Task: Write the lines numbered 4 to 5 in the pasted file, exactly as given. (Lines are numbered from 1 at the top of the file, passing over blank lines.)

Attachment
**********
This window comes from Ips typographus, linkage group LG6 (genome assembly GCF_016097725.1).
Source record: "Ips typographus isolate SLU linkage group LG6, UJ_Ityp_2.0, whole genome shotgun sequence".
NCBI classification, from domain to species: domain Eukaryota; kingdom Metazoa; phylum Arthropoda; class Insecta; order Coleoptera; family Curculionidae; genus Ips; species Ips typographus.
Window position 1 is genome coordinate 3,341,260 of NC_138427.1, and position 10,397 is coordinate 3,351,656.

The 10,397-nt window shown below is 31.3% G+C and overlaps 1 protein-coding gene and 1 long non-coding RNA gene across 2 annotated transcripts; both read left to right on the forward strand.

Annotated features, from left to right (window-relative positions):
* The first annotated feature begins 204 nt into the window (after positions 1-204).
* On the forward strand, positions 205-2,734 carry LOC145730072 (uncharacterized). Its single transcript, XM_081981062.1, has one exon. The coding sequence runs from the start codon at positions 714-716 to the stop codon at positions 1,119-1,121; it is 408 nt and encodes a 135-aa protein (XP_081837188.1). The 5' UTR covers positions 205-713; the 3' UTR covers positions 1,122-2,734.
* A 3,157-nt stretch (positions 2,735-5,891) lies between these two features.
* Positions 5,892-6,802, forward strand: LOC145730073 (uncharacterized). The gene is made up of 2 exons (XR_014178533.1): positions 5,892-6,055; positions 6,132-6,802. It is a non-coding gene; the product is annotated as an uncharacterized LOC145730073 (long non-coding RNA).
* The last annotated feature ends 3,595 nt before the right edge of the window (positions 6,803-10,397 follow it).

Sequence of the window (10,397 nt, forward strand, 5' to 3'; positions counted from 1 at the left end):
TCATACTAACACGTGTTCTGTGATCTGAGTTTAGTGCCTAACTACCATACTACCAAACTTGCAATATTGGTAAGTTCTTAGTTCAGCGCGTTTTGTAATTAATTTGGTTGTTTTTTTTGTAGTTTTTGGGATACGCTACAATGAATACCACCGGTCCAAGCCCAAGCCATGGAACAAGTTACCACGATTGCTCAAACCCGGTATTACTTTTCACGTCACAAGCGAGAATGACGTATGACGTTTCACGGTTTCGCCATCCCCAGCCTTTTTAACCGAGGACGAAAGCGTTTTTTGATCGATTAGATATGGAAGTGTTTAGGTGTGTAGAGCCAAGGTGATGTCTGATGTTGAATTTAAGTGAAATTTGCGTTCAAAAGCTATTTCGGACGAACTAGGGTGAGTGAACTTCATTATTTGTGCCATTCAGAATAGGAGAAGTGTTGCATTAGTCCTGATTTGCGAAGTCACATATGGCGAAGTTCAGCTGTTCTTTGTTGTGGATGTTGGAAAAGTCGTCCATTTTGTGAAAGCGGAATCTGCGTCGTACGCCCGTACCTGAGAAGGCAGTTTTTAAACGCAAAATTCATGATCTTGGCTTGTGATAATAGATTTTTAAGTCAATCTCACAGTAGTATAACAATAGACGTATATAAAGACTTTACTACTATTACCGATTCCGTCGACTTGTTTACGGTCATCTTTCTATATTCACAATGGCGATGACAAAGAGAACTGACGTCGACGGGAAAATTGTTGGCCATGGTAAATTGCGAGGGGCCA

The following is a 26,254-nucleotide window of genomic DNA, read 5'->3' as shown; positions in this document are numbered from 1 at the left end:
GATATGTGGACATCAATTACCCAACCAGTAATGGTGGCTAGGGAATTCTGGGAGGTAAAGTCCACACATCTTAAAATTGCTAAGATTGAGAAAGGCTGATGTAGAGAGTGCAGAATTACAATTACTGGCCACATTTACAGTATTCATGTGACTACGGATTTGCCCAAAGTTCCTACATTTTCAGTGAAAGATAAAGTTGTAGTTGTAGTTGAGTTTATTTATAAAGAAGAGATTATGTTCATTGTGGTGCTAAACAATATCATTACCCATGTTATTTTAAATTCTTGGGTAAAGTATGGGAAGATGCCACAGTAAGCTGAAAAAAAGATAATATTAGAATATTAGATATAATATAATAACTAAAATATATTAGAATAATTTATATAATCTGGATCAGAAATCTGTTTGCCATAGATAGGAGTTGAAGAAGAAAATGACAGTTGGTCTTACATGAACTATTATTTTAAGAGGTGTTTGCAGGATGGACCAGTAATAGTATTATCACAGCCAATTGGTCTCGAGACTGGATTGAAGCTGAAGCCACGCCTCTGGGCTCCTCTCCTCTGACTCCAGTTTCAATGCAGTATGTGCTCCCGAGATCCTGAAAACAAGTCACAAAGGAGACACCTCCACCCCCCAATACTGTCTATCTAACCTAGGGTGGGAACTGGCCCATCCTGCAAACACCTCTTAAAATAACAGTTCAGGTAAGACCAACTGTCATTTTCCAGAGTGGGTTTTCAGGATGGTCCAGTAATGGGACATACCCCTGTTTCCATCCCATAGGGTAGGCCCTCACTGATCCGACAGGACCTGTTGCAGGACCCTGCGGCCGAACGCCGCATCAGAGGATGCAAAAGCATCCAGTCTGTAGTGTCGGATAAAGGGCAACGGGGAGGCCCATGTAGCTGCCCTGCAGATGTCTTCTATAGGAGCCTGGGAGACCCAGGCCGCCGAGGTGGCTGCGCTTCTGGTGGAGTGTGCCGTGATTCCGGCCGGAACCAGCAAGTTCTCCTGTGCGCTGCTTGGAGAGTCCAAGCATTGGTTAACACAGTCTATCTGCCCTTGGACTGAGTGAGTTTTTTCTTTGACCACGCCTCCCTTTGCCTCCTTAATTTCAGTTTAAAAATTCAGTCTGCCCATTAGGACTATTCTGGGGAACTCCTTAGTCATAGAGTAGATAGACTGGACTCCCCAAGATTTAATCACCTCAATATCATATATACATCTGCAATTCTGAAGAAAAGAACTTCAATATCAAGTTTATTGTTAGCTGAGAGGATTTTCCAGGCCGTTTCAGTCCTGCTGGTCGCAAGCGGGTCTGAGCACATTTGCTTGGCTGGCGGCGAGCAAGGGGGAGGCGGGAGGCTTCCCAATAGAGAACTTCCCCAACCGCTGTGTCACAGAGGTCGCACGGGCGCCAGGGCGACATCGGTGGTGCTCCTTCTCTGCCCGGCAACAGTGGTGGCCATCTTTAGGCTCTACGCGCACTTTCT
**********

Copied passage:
Window position 1 is genome coordinate 3,341,260 of NC_138427.1, and position 10,397 is coordinate 3,351,656.

The 10,397-nt window shown below is 31.3% G+C and overlaps 1 protein-coding gene and 1 long non-coding RNA gene across 2 annotated transcripts; both read left to right on the forward strand.